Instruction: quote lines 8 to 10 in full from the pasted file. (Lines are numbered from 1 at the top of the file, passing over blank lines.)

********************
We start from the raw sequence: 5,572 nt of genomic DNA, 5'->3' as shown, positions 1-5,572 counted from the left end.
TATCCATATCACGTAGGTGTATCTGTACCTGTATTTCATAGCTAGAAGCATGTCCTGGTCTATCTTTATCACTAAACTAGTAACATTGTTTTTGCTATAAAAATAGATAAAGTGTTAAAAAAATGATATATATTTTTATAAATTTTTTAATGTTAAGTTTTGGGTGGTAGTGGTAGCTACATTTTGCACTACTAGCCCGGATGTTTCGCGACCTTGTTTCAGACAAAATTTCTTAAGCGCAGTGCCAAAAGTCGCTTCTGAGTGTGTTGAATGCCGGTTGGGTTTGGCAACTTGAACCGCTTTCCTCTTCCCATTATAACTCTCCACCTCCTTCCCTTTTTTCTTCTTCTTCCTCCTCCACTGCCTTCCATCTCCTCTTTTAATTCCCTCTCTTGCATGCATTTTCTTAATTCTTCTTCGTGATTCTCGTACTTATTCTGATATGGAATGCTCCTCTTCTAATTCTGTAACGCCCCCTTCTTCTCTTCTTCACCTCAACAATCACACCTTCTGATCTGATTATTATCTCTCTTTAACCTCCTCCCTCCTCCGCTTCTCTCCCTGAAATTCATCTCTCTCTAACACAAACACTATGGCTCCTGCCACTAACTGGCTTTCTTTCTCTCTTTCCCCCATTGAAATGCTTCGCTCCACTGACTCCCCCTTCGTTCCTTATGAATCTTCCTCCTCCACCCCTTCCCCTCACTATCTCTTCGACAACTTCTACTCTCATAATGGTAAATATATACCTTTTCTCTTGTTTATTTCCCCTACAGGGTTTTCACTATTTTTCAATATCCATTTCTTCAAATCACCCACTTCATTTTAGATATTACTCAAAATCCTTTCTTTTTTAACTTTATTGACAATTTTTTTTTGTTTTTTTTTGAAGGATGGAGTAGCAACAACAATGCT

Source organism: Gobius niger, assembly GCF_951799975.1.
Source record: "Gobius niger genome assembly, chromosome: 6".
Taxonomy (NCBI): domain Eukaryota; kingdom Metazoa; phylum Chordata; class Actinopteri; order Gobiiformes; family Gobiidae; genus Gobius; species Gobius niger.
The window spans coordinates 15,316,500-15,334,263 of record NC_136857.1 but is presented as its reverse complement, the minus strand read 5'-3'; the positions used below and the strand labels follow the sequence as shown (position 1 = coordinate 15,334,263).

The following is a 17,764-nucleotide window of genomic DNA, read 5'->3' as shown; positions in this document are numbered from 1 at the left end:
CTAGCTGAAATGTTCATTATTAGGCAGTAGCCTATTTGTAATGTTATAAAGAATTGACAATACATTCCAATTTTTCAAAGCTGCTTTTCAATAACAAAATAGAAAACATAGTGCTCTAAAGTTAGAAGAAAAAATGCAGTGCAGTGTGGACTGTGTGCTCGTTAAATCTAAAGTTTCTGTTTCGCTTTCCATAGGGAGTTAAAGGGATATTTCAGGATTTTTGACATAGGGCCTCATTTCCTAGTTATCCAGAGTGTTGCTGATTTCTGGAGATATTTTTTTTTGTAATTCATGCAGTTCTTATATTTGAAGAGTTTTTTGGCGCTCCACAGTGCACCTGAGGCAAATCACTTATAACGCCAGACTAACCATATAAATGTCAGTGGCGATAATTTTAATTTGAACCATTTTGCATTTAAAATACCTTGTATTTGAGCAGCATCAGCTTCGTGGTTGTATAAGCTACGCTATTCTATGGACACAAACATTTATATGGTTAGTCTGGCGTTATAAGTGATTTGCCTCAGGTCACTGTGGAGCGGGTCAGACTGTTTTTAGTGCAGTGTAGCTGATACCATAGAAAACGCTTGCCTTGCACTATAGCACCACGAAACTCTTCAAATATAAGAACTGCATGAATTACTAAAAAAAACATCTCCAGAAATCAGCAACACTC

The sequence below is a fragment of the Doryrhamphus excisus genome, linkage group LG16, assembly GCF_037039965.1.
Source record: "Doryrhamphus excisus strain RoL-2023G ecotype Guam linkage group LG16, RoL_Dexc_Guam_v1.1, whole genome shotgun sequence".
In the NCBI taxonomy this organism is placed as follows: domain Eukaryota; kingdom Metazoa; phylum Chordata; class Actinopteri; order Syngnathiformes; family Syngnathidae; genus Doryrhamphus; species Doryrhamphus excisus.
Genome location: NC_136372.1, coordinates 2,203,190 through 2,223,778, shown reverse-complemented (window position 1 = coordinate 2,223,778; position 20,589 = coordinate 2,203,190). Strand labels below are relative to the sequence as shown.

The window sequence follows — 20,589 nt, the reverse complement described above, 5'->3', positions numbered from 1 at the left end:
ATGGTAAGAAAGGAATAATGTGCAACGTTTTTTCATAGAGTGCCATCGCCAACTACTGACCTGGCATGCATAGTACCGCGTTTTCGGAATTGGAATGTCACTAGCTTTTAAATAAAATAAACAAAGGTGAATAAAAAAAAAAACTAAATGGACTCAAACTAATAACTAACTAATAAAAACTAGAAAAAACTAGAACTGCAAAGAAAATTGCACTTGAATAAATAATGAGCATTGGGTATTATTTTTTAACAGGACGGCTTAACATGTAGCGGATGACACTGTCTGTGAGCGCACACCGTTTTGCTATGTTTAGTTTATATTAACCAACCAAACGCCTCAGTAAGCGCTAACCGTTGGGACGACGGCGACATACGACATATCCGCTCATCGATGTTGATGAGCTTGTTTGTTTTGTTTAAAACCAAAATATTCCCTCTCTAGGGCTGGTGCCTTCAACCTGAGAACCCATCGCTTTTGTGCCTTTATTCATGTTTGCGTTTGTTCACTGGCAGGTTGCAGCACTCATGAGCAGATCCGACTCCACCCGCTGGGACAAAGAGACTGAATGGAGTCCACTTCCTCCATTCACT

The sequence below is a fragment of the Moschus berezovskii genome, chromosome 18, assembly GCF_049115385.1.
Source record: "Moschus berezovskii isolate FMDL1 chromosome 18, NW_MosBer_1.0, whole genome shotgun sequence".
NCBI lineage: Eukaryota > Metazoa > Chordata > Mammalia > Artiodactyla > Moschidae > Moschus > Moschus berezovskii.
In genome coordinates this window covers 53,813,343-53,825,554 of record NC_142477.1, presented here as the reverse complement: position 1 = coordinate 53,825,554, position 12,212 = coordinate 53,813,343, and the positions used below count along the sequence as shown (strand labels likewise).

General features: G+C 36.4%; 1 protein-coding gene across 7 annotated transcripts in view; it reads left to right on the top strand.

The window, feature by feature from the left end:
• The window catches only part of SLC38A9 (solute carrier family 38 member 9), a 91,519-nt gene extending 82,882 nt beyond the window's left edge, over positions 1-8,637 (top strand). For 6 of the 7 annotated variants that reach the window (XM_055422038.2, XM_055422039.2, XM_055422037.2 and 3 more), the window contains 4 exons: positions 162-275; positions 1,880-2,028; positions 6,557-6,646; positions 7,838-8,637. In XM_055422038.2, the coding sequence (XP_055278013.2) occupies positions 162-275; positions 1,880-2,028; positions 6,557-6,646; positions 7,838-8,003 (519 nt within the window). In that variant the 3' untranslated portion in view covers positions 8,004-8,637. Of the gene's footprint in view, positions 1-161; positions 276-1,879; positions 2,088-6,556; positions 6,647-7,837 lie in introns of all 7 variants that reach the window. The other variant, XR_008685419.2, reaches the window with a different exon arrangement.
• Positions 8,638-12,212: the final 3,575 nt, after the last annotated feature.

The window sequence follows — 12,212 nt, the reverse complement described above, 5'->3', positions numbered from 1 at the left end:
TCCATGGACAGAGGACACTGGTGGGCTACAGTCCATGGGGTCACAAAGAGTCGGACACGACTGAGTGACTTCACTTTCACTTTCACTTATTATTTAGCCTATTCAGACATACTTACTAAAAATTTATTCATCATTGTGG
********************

CTAGCTGAAATGTTCATTATTAGGCAGTAGCCTATTTGTAATGTTATAAAGAATTGACAATACATTCCAATTTTTCAAAGCTGCTTTTCAATAACAAAATAGAAAACATAGTGCTCTAAAGTTAGAAGAAAAAATGCAGTGCAGTGTGGACTGTGTGCTCGTTAAATCTAAAGTTTCTGTTTCGCTTTCCATAGGGAGTTAAAGGGATATTTCAGGATTTTTGACATAGGGCCTCATTTCCTAGTTATCCAGAGTGTTGCTGATTTCTGGAGATATTTTTTTTTGTAATTCATGCAGTTCTTATATTTGAAGAGTTTTTTGGCGCTCCACAGTGCACCTGAGGCAAATCACTTATAACGCCAGACTAACCATATAAATGTCAGTGGCGATAATTTTAATTTGAACCATTTTGCATTTAAAATACCTTGTATTTGAGCAGCATCAGCTTCGTGGTTGTATAAGCTACGCTATTCTATGGACACAAACATTTATATGGTTAGTCTGGCGTTATAAGTGATTTGCCTCAGGTCACTGTGGAGCGGGTCAGACTGTTTTTAGTGCAGTGTAGCTGATACCATAGAAAACGCTTGCCTTGCACTATAGCACCACGAAACTCTTCAAATATAAGAACTGCATGAATTACTAAAAAAAACATCTCCAGAAATCAGCAACACTC

The sequence below is a fragment of the Doryrhamphus excisus genome, linkage group LG16, assembly GCF_037039965.1.
Source record: "Doryrhamphus excisus strain RoL-2023G ecotype Guam linkage group LG16, RoL_Dexc_Guam_v1.1, whole genome shotgun sequence".